Egypt's Sisi defends UN Syria vote amid Saudi spat

Egypt's Sisi defends UN Syria vote amid Saudi spat
2 min read
14 October, 2016
Egypt's president on Thursday defended his government’s decision to vote for a UN resolution on Syria strongly opposed by Saudi Arabia, which has caused a rift between the allies.
Those who want to have a free will must endure, said Sisi [Anadolu]
Egypt’s President Abdel Fattah al-Sisi on Thursday defended his government’s decision to vote for a UN resolution on Syria strongly opposed by Saudi Arabia, in a rare public dispute between the allies.

Cairo voted in favour of a Russian-drafted resolution on Syria at the UN Security Council on Saturday, angering Riyadh, one of Sisi's main backers since he toppled Mohamed Morsi, the country’s first democratically elected president in 2013.

Two days later, Cairo announced Saudi oil giant Aramco halted petroleum shipments for October, which were part of a deal signed in April for Aramco to deliver 700,000 tonnes of products monthly to Egypt.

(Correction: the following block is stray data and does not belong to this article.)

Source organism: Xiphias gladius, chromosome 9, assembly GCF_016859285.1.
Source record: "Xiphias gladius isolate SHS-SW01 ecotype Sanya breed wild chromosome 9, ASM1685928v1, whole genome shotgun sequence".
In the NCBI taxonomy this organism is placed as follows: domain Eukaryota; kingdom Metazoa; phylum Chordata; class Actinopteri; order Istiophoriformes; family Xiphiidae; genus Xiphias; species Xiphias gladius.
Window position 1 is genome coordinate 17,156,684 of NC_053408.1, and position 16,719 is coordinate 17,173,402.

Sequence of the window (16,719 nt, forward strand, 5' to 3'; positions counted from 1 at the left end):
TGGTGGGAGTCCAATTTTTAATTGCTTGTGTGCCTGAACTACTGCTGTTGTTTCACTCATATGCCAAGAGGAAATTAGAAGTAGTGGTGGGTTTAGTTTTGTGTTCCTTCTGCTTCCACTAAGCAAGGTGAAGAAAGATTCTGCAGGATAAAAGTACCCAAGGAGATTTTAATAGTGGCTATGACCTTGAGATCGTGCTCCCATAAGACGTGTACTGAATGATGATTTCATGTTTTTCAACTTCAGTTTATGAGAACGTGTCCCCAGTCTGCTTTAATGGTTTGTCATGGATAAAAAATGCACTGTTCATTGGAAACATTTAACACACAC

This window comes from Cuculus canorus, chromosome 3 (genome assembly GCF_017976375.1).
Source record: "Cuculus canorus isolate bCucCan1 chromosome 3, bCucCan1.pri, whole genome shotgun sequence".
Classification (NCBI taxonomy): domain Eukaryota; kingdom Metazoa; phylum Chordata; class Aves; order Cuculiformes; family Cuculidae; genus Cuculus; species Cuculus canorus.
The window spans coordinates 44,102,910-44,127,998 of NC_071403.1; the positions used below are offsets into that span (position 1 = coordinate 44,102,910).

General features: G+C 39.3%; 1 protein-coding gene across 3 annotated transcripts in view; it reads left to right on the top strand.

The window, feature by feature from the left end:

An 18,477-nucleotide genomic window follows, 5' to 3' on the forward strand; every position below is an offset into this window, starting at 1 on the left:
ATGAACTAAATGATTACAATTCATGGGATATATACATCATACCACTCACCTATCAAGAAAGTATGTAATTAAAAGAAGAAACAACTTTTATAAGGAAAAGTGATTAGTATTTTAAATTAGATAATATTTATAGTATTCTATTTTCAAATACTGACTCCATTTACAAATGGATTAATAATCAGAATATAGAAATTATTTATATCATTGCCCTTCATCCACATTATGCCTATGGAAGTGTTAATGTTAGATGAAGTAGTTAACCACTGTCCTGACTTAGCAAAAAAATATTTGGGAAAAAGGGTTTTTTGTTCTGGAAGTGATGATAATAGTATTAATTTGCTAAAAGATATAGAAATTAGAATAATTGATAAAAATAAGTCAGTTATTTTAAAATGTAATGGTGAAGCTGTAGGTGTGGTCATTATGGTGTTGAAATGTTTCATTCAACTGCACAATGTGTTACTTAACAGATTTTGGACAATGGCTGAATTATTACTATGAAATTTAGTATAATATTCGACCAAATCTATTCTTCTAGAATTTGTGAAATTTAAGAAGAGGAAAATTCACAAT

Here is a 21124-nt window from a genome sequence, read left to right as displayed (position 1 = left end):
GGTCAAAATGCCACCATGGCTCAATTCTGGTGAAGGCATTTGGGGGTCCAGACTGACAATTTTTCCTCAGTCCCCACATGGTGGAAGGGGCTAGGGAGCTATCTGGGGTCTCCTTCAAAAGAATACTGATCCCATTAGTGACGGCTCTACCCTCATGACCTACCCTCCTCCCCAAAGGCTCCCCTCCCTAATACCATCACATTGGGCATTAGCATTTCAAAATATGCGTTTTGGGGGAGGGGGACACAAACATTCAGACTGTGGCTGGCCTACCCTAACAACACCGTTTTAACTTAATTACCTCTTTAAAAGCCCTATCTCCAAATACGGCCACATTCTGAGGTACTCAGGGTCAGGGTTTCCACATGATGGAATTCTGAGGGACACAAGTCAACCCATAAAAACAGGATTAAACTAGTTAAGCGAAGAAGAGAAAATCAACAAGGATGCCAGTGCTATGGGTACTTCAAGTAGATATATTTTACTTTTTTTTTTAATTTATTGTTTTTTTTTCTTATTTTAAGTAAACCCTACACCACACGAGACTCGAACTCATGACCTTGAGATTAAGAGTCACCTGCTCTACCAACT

Riyadh's UN envoy Abdullah al-Muallimi described as "painful" the fact that Senegal and Malaysia were "closer to the Arab consensus" on Syria than Egypt, the Arab representative at the UN Security Council.

"Some commentators thought that halting the shipment of petroleum products was a response to that issue (Egypt's UN vote)," Sisi said in a speech aired on state television.

"I say no; take note that this deal is commercial."

Still, he did not offer an explanation as to why the deliveries were halted, and Aramco has yet to comment on its decision.

"We don't know what the situation is with these companies," Sisi said commenting on the halted shipments, adding that "we have taken the necessary procedures and there won't be problems in petroleum products."

"We are very, very careful about our historical relations with our brothers in the Gulf," Sisi said, "but in the context where we respect our sovereignty, together."

Sisi said there was "an attempt to sabotage Egypt's relations” and to “isolate it," without elaborating.

"If you want real sovereignty in decision-making, nations that are sovereign in their decisions suffer, suffer a lot," said Sisi.

"Those who want to have a free will must endure," he said.

Agencies contributed to this report